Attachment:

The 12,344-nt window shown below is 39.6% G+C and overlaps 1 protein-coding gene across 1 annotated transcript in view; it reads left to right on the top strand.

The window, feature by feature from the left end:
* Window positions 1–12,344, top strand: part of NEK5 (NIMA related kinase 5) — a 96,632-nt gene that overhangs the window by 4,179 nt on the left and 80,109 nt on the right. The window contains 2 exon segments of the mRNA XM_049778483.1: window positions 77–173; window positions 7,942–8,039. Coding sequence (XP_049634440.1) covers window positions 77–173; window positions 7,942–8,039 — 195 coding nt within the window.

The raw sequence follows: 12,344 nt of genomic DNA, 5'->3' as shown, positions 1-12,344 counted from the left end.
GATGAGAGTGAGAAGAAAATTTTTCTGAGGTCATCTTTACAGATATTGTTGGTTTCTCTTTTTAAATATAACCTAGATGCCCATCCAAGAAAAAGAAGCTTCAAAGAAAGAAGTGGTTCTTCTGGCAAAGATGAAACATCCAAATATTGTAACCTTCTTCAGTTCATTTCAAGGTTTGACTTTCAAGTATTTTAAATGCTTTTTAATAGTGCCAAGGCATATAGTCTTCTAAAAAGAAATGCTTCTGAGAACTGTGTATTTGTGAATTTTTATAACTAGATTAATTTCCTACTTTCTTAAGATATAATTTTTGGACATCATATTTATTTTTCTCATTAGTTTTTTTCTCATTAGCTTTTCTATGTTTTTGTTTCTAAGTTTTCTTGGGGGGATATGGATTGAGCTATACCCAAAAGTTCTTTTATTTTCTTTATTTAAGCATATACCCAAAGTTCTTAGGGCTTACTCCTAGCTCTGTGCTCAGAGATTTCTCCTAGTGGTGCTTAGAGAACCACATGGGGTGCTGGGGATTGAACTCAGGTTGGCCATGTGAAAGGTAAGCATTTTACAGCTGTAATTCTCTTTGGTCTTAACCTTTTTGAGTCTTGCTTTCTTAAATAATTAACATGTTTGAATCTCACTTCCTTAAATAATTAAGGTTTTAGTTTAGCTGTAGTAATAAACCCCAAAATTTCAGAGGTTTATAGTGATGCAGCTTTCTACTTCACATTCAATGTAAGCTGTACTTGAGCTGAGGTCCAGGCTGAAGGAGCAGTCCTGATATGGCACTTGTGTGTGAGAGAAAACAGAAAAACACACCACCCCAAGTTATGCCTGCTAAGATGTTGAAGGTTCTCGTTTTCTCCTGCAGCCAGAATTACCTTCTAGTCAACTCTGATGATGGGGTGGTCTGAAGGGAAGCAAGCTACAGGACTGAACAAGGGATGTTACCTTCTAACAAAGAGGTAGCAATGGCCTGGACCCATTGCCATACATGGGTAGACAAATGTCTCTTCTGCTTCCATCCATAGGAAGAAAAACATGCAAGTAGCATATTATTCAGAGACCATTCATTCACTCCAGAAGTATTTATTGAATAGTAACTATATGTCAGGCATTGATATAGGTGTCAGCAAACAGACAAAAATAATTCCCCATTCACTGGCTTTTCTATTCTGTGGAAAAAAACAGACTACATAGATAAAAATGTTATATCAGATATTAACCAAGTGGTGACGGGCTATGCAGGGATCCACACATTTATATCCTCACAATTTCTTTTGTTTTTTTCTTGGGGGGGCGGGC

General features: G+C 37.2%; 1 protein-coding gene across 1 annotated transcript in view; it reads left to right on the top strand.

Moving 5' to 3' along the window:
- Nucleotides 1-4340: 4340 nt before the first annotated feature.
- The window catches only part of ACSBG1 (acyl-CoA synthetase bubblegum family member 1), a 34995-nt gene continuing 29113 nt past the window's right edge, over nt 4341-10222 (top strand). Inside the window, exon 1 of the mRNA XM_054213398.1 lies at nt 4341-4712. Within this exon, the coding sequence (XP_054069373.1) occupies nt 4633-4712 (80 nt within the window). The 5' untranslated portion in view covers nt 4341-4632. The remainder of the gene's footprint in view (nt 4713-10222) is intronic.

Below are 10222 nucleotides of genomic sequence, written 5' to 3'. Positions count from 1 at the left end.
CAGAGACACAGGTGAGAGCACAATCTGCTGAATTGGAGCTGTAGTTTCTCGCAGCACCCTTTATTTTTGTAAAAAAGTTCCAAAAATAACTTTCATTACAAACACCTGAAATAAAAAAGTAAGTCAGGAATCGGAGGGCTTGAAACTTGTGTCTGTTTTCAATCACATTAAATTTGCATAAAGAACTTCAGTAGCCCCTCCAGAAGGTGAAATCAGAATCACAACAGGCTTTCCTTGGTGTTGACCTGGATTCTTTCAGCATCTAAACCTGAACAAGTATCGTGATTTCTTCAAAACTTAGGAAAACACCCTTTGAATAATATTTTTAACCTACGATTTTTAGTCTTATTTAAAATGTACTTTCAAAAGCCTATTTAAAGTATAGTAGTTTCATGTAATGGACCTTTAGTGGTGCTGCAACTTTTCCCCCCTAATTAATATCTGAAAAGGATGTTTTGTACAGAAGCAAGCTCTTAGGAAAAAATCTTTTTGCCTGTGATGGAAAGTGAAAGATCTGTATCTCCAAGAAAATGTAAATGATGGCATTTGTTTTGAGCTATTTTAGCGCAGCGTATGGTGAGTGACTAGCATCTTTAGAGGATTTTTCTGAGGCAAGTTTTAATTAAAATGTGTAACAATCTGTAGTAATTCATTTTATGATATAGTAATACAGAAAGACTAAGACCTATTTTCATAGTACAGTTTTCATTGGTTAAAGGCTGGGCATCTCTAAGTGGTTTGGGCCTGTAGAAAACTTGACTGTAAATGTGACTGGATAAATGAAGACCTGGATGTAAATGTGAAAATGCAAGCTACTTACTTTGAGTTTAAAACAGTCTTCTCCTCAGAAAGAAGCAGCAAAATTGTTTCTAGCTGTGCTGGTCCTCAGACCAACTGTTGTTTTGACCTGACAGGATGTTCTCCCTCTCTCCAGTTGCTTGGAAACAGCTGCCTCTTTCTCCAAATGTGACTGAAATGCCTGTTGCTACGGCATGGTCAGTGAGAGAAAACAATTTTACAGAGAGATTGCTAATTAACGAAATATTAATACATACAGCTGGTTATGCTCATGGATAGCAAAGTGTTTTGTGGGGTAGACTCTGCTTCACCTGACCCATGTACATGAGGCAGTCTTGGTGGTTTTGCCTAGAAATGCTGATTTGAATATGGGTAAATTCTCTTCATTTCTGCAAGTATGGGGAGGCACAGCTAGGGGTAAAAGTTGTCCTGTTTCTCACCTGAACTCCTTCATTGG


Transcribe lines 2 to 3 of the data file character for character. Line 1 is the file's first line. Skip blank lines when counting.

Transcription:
The window, feature by feature from the left end:
* Window positions 1–12,344, top strand: part of NEK5 (NIMA related kinase 5) — a 96,632-nt gene that overhangs the window by 4,179 nt on the left and 80,109 nt on the right. The window contains 2 exon segments of the mRNA XM_049778483.1: window positions 77–173; window positions 7,942–8,039. Coding sequence (XP_049634440.1) covers window positions 77–173; window positions 7,942–8,039 — 195 coding nt within the window.